This article touches upon corporate philanthropy, independent of corporate social responsibility (CSR). We see it as an action domain that allows companies to gain credibility in the eyes of their stakeholders. The current text sheds light on the concepts of corporate philanthropy, which refers to the voluntary contribution of private corporate resources towards public interest objectives (Gautier & Pache, 2015). According to the statistics of organizations such as Charity Navigator, in the United States, corporate donations increased by 8% in 2017 and represented 20.77 billion American dollars (Charity Navigator, 2019).
In this situation and despite the abundance of scientific literature on the CSR construct, the place and role of corporate philanthropy, compared to that of CSR, is still the object of controversy. In recent literature, corporate philanthropy has often been considered as an outdated, traditional and simplistic dimension of CSR (Volpentesta, 2016; Liket & Simaens, 2015).
We thus present an exploratory literature review that demonstrates how today, corporate philanthropy is a complex phenomenon that can rid itself of the CSR label. Also, we propose a specific angle to qualify corporate philanthropy and we will do so by resorting to the theory of legitimacy.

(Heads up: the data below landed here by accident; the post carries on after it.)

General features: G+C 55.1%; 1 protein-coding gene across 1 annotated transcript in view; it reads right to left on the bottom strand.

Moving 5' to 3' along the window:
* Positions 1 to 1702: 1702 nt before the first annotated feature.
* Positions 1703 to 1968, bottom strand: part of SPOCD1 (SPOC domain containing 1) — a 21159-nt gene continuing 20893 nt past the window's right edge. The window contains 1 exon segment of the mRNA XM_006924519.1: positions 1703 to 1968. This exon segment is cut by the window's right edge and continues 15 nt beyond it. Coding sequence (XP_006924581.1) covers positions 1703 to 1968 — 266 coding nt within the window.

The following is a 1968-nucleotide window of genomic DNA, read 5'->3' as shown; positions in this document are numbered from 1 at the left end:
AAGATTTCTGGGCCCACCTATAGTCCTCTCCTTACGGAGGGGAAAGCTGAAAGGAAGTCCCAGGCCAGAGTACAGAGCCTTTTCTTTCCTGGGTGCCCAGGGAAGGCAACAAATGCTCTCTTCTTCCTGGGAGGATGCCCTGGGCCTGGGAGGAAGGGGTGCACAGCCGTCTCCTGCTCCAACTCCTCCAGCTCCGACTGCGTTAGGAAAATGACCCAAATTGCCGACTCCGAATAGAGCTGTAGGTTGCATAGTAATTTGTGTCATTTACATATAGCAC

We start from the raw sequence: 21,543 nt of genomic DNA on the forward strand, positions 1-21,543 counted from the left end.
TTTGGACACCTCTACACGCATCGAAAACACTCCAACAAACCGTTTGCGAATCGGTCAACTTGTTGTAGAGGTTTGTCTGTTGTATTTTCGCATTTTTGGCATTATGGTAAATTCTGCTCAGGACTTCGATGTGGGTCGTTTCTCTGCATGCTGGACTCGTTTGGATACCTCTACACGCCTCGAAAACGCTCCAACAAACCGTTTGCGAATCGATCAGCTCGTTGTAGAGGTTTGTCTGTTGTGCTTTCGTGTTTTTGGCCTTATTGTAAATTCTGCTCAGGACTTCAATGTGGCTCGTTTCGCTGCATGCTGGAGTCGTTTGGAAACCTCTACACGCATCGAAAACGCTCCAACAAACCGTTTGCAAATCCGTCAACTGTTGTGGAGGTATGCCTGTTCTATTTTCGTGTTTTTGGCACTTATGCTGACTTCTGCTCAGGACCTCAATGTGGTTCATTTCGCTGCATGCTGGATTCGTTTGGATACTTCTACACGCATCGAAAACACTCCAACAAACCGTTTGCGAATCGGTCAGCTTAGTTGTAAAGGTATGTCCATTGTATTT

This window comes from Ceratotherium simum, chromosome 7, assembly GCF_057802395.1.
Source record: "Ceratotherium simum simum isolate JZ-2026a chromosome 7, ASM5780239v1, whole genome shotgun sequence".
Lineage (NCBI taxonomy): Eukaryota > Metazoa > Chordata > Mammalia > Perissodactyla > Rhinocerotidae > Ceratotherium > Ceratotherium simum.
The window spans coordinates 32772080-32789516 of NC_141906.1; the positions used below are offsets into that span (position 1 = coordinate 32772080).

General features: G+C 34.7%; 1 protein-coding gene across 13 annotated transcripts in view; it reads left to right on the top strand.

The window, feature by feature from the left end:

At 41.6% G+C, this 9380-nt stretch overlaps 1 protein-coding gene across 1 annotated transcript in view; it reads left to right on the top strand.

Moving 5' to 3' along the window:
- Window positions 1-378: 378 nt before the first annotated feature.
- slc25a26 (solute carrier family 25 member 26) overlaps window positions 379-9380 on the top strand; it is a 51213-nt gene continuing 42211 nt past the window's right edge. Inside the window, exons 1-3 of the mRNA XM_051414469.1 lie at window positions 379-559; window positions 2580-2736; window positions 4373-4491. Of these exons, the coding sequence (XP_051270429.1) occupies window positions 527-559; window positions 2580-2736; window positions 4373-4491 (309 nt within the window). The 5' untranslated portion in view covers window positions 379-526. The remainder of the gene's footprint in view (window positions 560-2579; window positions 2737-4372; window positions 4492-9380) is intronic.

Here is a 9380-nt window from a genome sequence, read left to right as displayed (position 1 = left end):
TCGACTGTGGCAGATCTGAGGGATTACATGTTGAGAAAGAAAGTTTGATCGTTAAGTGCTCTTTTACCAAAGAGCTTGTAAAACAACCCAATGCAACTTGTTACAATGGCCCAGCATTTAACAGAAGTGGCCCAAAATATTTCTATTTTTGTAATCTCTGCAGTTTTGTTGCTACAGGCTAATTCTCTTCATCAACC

Corporate philanthropy: altruism or profit-seeking behaviour?
The concept of philanthropy finds its roots in ancient Greek. The term philanthropy stems from the word philos (friend and/or loved one) and anthrôpes (Man or humankind). In fact, the concept is often defined as “love of humankind” (Volpentesta, 2016). According to Sulek (2010), the actual meaning of the concept has evolved throughout history, Today, it is more based on the promotion and advocacy of social well-being. Corporate philanthropy originated at the end of the 19th century and the phenomenon mostly developed throughout the 20th century. This period was marked by the strong growth of the capitalist system, which favoured companies resorting to philanthropy to respond to community needs (Carroll, 2008).